(pictures on my site). Do you actually know how much the stock tank weighs? A
ton compared to the replacement Rallye tanks.
Also note that if you're building a travel/adventure bike you're likely
carrying luggage and stuff. Gas is only one part of the weight equation. You
can do fuel tanks all around for Dakar type bikes because you need to but when
travelling there is no way you want this size/weight and then luggage/stuff.
Besides you need water much more so than fuel and this
weighs a ton as well (and is a PITA to haul).
What about the 51L TT Rallye Bike.
- Sure the TT Rallye has a 51L tank setup which optimally can give you very long range but when you race you get less. Just try
getting that range when you slog though sand and other tough stuff burning gas
but really going nowhere. The exhaust is 'normal'. It's a custom titanium exhaust made by Touratech
for the Rallye bike. The stock exhaust is a POS and really isn't a true 1-2
exhaust. It's more look than form where the right cannister is emissions
related (cat converter).
It doesn't matter what it weighs exactly it does weigh more than the
replacement tanks. The Rallye subframe means only the rear fuel tank and a
must change for the central fuel tank. It's an all or nothing change no other
combos available. And the Rallye tanks are not the TT39 setup.
I haven't heard anyone NOT recommend putting the TT39 setup on the
regular bike? Is that not advisable?
- No technical reason you can't fit the TT39 kit to a standard GS.
- I have heard of all kinds of problems, from cooling to the side stand giving up and the bike crashing with some real damage. I don't recomend you really change much, specially if you value the warranty in your 05 GS, and you should. Just get some gas container and figure a way to make it safe to transport. My GS does 200+ miles to a tank, very few bikes do such distance, not even the new R1200GS which does about 150/175 and you are pushing it from then. FIUF650
- I think what you're looking for is the touratech 39L tank kit. It's pricey, almost 2k, butgives you 39 liters total. There are some downsides, mostly harder access for service. I have not heard of the cooling issues that FIUF650 mentioned. FIUF650 does make a good point though - is it easier to just find a place to strap a few jerrycans or other fuel containers on the bike? dinskeep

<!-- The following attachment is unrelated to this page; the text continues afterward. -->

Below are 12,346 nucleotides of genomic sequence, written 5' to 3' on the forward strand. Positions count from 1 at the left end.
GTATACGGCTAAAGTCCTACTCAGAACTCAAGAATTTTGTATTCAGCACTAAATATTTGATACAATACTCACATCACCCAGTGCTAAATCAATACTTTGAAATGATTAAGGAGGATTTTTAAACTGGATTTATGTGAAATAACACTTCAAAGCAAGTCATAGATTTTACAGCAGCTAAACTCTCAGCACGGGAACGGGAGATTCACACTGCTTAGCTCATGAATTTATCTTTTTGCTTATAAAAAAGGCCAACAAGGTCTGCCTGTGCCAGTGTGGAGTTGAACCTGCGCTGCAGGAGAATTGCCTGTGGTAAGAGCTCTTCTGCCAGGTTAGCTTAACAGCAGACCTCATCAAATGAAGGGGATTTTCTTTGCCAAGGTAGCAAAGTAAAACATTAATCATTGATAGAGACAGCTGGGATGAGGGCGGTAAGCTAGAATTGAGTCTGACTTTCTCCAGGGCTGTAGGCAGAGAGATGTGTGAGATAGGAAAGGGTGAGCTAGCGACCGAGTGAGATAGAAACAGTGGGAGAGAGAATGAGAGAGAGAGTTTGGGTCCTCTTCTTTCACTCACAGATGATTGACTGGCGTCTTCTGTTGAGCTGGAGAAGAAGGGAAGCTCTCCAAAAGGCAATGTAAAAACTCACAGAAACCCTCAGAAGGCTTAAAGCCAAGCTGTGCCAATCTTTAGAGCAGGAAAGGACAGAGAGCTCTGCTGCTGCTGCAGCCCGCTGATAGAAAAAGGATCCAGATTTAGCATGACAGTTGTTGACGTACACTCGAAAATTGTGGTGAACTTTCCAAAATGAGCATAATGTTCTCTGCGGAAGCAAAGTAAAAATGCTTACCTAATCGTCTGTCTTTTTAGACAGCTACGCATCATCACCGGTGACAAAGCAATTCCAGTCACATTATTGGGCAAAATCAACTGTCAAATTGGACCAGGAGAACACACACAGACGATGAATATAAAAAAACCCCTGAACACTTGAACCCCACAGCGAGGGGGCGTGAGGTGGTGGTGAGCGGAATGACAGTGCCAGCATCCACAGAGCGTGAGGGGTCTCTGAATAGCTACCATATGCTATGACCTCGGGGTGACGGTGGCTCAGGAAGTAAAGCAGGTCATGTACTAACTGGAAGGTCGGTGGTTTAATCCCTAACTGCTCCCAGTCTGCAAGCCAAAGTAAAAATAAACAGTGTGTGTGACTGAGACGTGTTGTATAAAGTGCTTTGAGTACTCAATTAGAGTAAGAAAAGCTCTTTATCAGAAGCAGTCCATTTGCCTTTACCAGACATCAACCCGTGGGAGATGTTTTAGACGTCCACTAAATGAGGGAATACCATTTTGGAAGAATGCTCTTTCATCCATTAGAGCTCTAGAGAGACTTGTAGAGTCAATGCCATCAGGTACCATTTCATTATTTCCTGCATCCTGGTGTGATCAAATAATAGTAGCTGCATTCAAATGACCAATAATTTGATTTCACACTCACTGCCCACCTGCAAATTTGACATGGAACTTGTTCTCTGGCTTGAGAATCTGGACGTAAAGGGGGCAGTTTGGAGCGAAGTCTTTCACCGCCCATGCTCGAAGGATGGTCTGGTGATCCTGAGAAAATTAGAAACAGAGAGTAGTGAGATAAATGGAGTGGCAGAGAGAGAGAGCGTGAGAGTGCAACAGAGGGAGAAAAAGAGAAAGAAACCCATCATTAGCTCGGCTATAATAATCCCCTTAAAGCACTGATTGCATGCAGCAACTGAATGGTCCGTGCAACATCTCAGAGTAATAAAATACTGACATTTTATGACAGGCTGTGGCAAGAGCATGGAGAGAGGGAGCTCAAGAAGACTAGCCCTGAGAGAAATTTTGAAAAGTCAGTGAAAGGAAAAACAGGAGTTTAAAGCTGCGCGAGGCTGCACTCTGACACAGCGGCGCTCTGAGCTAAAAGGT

- TT39 tank kit. I just received my set of the TT39 tank kit from
Touratech and I have some trouble in fitting the small glass fibre pieces that
goes under the turn signals. They just don't seem to fit even after I tried to
trim them. Have anybody else had similar experiences with the TT39 kit or does
any one have other suggestions on how to fit the glass fibre parts ? dbt
- The red parts
are what needs to be trimmed. Complete instructions and some more pictures here.
Instructions Pelle, Sweden, '02 GSDA.
Other Tank Alternatives
Rokon Filled Tires
- A friend of mine
has a Rokon (see link below). He fills one tire with water and the other with
fuel. This thing is incredible but really really slow. He and his wife have
taken it up camel's hump in VT in the middle of the winter. Maybe we can solve
our fuel woe's by making a tire like this? Maybe not not sure how fuel sloshing
around in a tire at 80 would be.
Rokon. Don - Rochester, NY.
Misc. Fuel/Jerry Cans
- I've used fuel cans
from PFTE plastic made by Nalgene (1L) which I carry in a Gregory pack easily
attached to the back of the bike or my person. These are impact resistant and
easy to rearrange in your travel luggage, but impractical for everyday use. I've
also just gotten in a gas can from Aloop Offroad.
Aloop. You can
see the can on their site. It's the first modern version of the venerable Jerry
Can which in metal I find too heavy and prone to breaking on impact. This
version is also PFTE plastic and unlike most 'plastic' gas ca ns is sealable
and good for longer term storage. PS - The other big drawback to external
storage is that heat can build up pressure in the cans. Gas is volatile and is
better stored within a pressurized system such as the integral tank provides.
David H. Park #711.
- Al Jesse used to
sell a mount that bolted to the back of his bags. Don't see it on his site
anymore, but might be worth a call. My recollection was 1/2 or 1 gallon (US)
plastic gas can per rack. Had to find your own cans to fit, I think. Marty
thought...when I rode to Alaska I used a set of tank panniers (RKA, but
Aerostich ones should work as well). Used metal fuel bottles rated for
backpacking stoves. One 1.5-liter bottle in each pannier, could have fitted two
bottles in each pannier, if I had wished (other uses for the extra space,
though). K7LRO, Phx AZ.
- British Pacific in
CA sells 5L NATO cans that might to the trick if you need more volume. I've got
the large version for off-roading and it makes you wonder why the J##p crowd
would use those cheap-a$ red steel cans that they tend to favor. Those d*mn
things are dangerous. See